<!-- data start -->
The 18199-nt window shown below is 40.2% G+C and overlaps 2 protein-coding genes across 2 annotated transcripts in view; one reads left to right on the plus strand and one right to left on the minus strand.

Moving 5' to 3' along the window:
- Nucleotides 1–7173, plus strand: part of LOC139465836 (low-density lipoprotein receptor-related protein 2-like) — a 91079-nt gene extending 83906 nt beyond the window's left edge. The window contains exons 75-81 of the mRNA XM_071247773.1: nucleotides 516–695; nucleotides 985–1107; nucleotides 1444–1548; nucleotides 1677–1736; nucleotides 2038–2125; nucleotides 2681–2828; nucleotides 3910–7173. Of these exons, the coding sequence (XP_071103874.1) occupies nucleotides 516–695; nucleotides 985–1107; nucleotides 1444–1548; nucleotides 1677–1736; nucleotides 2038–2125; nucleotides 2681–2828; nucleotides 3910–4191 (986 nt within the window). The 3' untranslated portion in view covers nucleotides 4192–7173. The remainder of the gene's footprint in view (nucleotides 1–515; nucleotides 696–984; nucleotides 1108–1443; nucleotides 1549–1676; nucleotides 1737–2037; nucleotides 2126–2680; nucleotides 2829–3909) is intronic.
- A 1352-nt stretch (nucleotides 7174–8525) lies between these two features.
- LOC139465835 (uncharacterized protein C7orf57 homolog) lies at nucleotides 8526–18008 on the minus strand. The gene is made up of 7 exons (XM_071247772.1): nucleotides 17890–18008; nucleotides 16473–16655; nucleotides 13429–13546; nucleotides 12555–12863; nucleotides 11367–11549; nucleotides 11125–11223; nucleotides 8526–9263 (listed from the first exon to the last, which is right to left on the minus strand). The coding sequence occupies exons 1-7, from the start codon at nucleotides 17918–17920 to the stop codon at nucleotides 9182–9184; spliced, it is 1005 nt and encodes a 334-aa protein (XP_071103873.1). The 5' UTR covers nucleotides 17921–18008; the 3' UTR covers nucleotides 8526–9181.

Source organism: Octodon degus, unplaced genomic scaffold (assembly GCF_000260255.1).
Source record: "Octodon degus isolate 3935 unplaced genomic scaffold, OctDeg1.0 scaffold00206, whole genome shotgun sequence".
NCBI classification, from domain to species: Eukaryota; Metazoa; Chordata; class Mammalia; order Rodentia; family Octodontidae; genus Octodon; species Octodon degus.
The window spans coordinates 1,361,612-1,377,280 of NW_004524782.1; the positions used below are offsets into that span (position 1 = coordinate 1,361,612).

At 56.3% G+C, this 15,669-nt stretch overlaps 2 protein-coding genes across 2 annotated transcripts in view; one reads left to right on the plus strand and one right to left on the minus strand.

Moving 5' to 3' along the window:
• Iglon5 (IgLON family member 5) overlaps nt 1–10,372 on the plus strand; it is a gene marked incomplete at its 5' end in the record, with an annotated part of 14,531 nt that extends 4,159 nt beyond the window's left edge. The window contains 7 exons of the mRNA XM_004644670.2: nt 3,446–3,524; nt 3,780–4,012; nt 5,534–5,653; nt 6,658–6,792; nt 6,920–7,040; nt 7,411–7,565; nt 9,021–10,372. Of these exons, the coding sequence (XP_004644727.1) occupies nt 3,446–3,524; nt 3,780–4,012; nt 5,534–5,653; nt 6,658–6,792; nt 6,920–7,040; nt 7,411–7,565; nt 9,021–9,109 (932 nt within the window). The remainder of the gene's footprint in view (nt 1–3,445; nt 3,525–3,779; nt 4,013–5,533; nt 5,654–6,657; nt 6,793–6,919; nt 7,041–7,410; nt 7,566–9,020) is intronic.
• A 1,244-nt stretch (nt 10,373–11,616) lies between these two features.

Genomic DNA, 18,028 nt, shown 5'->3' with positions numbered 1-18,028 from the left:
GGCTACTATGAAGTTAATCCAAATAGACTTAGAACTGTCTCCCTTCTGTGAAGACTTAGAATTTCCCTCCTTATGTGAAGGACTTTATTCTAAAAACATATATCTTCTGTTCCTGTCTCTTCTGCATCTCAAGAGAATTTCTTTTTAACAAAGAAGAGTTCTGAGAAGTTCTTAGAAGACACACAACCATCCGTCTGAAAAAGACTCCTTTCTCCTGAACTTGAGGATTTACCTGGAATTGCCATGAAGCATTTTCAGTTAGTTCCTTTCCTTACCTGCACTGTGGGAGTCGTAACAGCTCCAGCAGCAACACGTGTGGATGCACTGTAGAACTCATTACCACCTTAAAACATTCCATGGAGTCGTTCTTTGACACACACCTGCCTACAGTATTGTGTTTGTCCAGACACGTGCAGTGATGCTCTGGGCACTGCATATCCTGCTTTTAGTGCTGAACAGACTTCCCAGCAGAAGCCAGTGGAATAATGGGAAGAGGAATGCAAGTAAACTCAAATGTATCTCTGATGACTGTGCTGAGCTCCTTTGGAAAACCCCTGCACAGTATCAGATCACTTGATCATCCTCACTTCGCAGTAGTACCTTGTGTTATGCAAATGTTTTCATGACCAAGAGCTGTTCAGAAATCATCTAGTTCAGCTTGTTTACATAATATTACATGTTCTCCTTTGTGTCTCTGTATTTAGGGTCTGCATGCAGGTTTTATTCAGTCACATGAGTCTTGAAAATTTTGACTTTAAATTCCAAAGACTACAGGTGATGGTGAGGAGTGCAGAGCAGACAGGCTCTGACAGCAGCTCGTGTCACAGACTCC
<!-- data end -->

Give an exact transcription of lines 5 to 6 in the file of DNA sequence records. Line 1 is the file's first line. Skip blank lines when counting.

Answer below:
- LOC139465835 (uncharacterized protein C7orf57 homolog) lies at nucleotides 8526–18008 on the minus strand. The gene is made up of 7 exons (XM_071247772.1): nucleotides 17890–18008; nucleotides 16473–16655; nucleotides 13429–13546; nucleotides 12555–12863; nucleotides 11367–11549; nucleotides 11125–11223; nucleotides 8526–9263 (listed from the first exon to the last, which is right to left on the minus strand). The coding sequence occupies exons 1-7, from the start codon at nucleotides 17918–17920 to the stop codon at nucleotides 9182–9184; spliced, it is 1005 nt and encodes a 334-aa protein (XP_071103873.1). The 5' UTR covers nucleotides 17921–18008; the 3' UTR covers nucleotides 8526–9181.

Source organism: Octodon degus, unplaced genomic scaffold (assembly GCF_000260255.1).